Using CMOS for Optical Communication
“I will discuss the challenge of using CMOS chips in optical communication applications in this talk. Optical communication has many advantages compared to copper and wireless systems. However, the optical-electrical conversion in the receiver typically requires an external photodiode adding volume and cost to the system. I will explain how it is possible to realize fully integrated optical receivers in CMOS using a pn-photodiode or a Schottky photodiode. While the former is only sensitive to 850 nm light, the latter is sensitive to the more abundant 1310 nm and 1550 nm wavelengths. Due to the intrinsically low response of these integrated photodiodes, low-noise readout circuits are required, which I will also discuss.”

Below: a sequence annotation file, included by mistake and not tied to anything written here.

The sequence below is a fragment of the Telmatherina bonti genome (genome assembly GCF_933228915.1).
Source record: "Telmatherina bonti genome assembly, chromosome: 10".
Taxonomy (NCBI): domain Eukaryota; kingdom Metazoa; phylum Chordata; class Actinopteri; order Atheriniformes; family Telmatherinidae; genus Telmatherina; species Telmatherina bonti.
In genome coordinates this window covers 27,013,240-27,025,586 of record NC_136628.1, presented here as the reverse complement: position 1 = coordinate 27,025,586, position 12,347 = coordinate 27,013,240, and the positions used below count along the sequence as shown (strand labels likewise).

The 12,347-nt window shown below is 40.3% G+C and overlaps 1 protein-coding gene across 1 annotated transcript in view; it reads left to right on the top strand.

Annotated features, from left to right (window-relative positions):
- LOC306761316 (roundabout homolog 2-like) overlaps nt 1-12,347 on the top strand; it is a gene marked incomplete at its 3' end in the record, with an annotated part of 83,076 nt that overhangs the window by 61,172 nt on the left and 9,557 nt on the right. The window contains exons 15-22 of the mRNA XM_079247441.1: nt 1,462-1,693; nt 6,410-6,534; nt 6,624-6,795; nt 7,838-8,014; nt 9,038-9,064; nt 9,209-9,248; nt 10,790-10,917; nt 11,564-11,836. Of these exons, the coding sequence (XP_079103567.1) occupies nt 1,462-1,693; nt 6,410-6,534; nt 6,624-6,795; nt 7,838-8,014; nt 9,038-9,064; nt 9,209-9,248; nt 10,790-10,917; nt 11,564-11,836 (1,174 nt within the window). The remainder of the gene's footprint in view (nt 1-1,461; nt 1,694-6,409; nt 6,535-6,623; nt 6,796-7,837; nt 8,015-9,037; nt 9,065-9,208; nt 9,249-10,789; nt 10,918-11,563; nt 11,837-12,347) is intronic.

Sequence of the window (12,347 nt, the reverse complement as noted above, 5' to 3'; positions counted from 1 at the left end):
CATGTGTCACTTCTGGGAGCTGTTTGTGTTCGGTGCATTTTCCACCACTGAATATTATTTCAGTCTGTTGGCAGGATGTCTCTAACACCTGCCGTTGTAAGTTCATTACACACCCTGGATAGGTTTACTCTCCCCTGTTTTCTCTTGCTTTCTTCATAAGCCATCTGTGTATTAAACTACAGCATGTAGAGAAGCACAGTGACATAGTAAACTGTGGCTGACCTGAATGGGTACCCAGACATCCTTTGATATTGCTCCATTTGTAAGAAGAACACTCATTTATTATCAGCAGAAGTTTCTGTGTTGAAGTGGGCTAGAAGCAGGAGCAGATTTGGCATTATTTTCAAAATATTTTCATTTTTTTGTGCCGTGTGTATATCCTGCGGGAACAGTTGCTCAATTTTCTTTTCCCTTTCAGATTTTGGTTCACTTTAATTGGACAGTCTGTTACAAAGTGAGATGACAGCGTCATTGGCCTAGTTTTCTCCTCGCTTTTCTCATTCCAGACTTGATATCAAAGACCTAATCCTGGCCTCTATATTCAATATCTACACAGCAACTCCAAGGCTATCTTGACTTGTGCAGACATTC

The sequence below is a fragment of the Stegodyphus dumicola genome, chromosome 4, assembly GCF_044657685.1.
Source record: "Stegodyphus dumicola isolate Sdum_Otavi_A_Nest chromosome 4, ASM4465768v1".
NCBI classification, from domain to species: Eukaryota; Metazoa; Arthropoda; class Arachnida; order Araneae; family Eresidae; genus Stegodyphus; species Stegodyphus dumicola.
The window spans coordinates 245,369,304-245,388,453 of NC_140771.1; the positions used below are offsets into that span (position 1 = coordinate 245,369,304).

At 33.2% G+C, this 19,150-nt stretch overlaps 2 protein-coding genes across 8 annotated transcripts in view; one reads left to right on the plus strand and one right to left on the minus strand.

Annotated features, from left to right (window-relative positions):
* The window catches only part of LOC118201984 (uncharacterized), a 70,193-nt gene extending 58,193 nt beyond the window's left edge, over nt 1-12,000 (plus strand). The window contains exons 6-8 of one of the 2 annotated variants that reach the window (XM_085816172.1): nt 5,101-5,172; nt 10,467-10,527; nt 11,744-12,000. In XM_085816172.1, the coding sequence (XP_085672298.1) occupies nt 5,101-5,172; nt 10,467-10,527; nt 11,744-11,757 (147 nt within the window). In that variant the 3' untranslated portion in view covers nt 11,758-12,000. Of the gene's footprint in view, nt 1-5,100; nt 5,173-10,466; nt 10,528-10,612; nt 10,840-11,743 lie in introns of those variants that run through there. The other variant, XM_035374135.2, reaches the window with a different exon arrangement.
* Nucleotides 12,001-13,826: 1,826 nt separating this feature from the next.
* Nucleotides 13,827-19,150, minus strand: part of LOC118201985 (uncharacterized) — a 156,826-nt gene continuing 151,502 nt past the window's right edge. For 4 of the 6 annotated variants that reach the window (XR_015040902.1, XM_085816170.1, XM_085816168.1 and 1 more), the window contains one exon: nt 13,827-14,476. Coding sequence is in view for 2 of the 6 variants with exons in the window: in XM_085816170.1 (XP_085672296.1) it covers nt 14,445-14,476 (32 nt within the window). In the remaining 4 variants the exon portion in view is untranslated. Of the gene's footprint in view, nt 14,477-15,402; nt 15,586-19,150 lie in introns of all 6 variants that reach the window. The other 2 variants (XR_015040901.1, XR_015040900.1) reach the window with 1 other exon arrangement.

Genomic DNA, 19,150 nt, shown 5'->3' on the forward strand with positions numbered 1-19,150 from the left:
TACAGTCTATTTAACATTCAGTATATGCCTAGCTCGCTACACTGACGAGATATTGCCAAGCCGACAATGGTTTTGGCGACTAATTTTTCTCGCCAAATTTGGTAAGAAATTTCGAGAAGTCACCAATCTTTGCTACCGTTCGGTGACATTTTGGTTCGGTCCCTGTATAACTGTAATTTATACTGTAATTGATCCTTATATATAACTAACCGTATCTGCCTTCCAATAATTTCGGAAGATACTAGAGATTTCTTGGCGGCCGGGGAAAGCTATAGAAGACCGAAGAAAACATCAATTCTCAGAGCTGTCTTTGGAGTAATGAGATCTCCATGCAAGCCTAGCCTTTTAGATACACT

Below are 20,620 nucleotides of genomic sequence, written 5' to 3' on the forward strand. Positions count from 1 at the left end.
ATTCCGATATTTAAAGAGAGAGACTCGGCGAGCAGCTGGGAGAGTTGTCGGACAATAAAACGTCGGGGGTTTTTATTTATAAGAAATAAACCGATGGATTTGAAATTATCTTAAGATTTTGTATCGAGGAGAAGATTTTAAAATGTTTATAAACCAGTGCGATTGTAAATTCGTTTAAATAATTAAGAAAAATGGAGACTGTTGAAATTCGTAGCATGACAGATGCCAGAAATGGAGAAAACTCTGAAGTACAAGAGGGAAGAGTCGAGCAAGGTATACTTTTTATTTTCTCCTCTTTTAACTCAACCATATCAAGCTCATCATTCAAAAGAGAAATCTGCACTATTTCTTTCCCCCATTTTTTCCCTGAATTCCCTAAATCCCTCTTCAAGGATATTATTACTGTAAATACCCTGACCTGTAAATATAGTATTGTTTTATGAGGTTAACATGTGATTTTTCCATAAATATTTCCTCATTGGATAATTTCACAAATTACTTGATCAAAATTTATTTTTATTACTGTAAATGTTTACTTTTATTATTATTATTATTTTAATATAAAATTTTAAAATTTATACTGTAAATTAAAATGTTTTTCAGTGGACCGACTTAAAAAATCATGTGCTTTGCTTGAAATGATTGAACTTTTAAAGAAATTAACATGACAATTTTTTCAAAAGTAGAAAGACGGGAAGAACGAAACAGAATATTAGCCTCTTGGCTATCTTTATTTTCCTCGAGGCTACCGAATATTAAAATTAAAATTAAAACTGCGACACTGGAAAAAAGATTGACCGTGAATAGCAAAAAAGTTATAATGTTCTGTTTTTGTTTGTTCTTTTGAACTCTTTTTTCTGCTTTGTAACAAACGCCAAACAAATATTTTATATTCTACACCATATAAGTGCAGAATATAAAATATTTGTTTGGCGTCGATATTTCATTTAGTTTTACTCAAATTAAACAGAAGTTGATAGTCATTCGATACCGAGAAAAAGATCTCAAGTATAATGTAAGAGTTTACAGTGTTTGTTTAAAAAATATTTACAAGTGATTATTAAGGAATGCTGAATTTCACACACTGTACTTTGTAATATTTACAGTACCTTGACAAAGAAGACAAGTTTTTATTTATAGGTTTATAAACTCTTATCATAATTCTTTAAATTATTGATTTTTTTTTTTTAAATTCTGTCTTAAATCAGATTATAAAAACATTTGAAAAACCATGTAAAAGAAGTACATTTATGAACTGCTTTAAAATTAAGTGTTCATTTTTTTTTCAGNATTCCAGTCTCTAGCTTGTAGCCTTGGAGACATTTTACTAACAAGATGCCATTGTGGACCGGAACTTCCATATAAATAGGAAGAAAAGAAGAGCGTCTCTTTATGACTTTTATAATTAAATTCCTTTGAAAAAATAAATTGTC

Filip Tavernier obtained the M.Sc. degree in Electrical Engineering and the Ph.D. degree in Engineering Science from KU Leuven, Leuven, Belgium, in 2005 and 2011, respectively. During 2011-2014, he was Senior Fellow in the microelectronics group at the European Organization for Nuclear Research (CERN) in Geneva, Switzerland. He was involved in chip designs for the upgrade program of the Large Hadron Collider (LHC) experiments. In 2014, he rejoined KU Leuven at the Department of Electrical Engineering (ESAT-MICAS). As of October 2015, he has been a professor within the same department. His main research interests include circuits for optical communication, data converters, DC-DC converters, and chips for cryogenic environments. Filip is a member of the technical program committees of ESSCIRC, CICC, and SBCCI. He has been SSC-L Guest Editor and is the current SSCS Webinar Chair.